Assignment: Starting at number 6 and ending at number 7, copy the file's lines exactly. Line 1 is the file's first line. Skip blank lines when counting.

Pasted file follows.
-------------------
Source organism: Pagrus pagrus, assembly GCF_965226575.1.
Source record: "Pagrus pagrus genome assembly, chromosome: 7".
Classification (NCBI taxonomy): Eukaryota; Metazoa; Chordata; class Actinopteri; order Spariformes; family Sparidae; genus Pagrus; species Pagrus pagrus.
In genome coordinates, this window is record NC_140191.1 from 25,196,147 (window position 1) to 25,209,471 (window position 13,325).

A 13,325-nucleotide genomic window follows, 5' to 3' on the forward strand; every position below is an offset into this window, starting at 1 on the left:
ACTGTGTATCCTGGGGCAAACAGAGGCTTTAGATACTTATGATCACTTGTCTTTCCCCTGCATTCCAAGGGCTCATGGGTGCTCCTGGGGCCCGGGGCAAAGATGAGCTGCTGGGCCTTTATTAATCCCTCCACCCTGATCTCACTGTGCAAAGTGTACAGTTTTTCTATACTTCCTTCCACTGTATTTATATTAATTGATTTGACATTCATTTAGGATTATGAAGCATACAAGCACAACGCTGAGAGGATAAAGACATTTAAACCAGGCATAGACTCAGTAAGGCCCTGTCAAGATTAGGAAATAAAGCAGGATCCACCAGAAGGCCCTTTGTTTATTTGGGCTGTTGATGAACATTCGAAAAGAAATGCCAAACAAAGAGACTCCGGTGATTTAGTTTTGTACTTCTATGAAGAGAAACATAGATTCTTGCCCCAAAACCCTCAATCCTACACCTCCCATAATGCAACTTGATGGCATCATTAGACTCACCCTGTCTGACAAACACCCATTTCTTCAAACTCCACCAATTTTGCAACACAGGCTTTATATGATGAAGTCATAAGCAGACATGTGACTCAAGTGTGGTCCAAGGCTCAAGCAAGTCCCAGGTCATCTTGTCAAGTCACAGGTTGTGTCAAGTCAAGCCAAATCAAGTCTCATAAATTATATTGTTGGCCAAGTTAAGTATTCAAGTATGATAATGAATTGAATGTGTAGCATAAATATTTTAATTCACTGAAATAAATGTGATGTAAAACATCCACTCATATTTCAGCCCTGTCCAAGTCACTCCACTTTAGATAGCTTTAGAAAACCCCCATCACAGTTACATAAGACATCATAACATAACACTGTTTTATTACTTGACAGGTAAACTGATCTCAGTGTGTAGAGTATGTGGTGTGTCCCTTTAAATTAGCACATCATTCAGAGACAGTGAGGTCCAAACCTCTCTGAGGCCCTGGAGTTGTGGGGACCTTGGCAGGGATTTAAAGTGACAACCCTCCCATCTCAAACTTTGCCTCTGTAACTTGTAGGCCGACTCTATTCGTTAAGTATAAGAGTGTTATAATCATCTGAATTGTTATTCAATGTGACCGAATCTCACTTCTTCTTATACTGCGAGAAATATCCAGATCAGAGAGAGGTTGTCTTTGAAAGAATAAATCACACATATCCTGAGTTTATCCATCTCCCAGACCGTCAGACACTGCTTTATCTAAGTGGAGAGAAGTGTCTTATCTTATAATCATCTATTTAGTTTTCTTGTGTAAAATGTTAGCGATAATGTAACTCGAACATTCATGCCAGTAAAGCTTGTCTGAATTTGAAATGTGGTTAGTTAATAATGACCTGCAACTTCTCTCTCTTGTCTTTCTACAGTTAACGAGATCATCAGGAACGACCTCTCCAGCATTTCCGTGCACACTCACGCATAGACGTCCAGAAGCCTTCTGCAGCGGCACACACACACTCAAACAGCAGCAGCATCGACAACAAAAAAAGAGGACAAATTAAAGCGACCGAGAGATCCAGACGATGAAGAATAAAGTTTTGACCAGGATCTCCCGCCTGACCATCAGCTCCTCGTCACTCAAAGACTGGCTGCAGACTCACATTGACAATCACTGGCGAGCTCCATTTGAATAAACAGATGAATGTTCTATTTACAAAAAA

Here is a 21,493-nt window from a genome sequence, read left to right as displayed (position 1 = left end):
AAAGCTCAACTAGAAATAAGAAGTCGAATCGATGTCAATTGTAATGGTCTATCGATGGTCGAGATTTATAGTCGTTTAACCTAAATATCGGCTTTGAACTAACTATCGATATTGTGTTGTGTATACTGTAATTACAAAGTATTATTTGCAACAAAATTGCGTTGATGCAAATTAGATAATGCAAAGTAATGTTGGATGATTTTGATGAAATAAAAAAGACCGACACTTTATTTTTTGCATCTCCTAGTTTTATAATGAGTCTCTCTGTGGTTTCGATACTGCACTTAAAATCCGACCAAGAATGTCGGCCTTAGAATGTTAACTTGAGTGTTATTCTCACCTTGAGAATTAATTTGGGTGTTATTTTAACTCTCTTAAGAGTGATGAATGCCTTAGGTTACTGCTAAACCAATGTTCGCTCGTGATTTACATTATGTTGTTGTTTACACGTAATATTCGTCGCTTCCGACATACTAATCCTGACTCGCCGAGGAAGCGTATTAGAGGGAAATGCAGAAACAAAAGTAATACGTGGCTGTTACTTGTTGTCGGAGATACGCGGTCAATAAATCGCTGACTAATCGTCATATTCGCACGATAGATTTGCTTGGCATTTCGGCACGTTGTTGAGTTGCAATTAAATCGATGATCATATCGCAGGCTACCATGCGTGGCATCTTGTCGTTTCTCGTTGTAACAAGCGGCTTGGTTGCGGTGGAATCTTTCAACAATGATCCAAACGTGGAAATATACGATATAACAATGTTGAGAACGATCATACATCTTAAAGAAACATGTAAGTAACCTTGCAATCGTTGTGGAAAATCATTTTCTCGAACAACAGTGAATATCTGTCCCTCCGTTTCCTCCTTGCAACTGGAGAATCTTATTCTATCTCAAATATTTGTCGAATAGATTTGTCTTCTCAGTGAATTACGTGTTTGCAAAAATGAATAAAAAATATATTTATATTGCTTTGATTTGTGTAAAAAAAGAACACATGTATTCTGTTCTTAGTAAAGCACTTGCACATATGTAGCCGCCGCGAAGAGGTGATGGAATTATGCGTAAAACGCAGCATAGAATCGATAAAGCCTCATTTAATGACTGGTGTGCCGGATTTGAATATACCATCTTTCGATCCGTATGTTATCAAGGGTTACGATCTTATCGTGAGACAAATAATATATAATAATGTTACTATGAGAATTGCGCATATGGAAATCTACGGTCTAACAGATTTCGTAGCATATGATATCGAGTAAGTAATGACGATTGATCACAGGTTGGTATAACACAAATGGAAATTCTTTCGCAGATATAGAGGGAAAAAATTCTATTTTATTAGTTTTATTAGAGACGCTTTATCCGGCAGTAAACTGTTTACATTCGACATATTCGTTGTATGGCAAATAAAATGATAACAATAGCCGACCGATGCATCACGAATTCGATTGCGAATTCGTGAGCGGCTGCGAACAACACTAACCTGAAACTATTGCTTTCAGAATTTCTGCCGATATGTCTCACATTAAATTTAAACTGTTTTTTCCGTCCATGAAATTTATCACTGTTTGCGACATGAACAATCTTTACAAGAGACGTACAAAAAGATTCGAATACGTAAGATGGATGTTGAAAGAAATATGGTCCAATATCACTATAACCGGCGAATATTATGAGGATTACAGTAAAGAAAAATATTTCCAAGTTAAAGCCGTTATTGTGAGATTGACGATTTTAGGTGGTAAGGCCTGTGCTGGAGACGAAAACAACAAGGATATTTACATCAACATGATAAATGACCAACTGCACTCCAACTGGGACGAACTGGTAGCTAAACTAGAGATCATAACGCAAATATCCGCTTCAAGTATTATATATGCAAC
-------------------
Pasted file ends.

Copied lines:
ACTGTGTATCCTGGGGCAAACAGAGGCTTTAGATACTTATGATCACTTGTCTTTCCCCTGCATTCCAAGGGCTCATGGGTGCTCCTGGGGCCCGGGGCAAAGATGAGCTGCTGGGCCTTTATTAATCCCTCCACCCTGATCTCACTGTGCAAAGTGTACAGTTTTTCTATACTTCCTTCCACTGTATTTATATTAATTGATTTGACATTCATTTAGGATTATGAAGCATACAAGCACAACGCTGAGAGGATAAAGACATTTAAACCAGGCATAGACTCAGTAAGGCCCTGTCAAGATTAGGAAATAAAGCAGGATCCACCAGAAGGCCCTTTGTTTATTTGGGCTGTTGATGAACATTCGAAAAGAAATGCCAAACAAAGAGACTCCGGTGATTTAGTTTTGTACTTCTATGAAGAGAAACATAGATTCTTGCCCCAAAACCCTCAATCCTACACCTCCCATAATGCAACTTGATGGCATCATTAGACTCACCCTGTCTGACAAACACCCATTTCTTCAAACTCCACCAATTTTGCAACACAGGCTTTATATGATGAAGTCATAAGCAGACATGTGACTCAAGTGTGGTCCAAGGCTCAAGCAAGTCCCAGGTCATCTTGTCAAGTCACAGGTTGTGTCAAGTCAAGCCAAATCAAGTCTCATAAATTATATTGTTGGCCAAGTTAAGTATTCAAGTATGATAATGAATTGAATGTGTAGCATAAATATTTTAATTCACTGAAATAAATGTGATGTAAAACATCCACTCATATTTCAGCCCTGTCCAAGTCACTCCACTTTAGATAGCTTTAGAAAACCCCCATCACAGTTACATAAGACATCATAACATAACACTGTTTTATTACTTGACAGGTAAACTGATCTCAGTGTGTAGAGTATGTGGTGTGTCCCTTTAAATTAGCACATCATTCAGAGACAGTGAGGTCCAAACCTCTCTGAGGCCCTGGAGTTGTGGGGACCTTGGCAGGGATTTAAAGTGACAACCCTCCCATCTCAAACTTTGCCTCTGTAACTTGTAGGCCGACTCTATTCGTTAAGTATAAGAGTGTTATAATCATCTGAATTGTTATTCAATGTGACCGAATCTCACTTCTTCTTATACTGCGAGAAATATCCAGATCAGAGAGAGGTTGTCTTTGAAAGAATAAATCACACATATCCTGAGTTTATCCATCTCCCAGACCGTCAGACACTGCTTTATCTAAGTGGAGAGAAGTGTCTTATCTTATAATCATCTATTTAGTTTTCTTGTGTAAAATGTTAGCGATAATGTAACTCGAACATTCATGCCAGTAAAGCTTGTCTGAATTTGAAATGTGGTTAGTTAATAATGACCTGCAACTTCTCTCTCTTGTCTTTCTACAGTTAACGAGATCATCAGGAACGACCTCTCCAGCATTTCCGTGCACACTCACGCATAGACGTCCAGAAGCCTTCTGCAGCGGCACACACACACTCAAACAGCAGCAGCATCGACAACAAAAAAAGAGGACAAATTAAAGCGACCGAGAGATCCAGACGATGAAGAATAAAGTTTTGACCAGGATCTCCCGCCTGACCATCAGCTCCTCGTCACTCAAAGACTGGCTGCAGACTCACATTGACAATCACTGGCGAGCTCCATTTGAATAAACAGATGAATGTTCTATTTACAAAAAA

Here is a 21,493-nt window from a genome sequence, read left to right as displayed (position 1 = left end):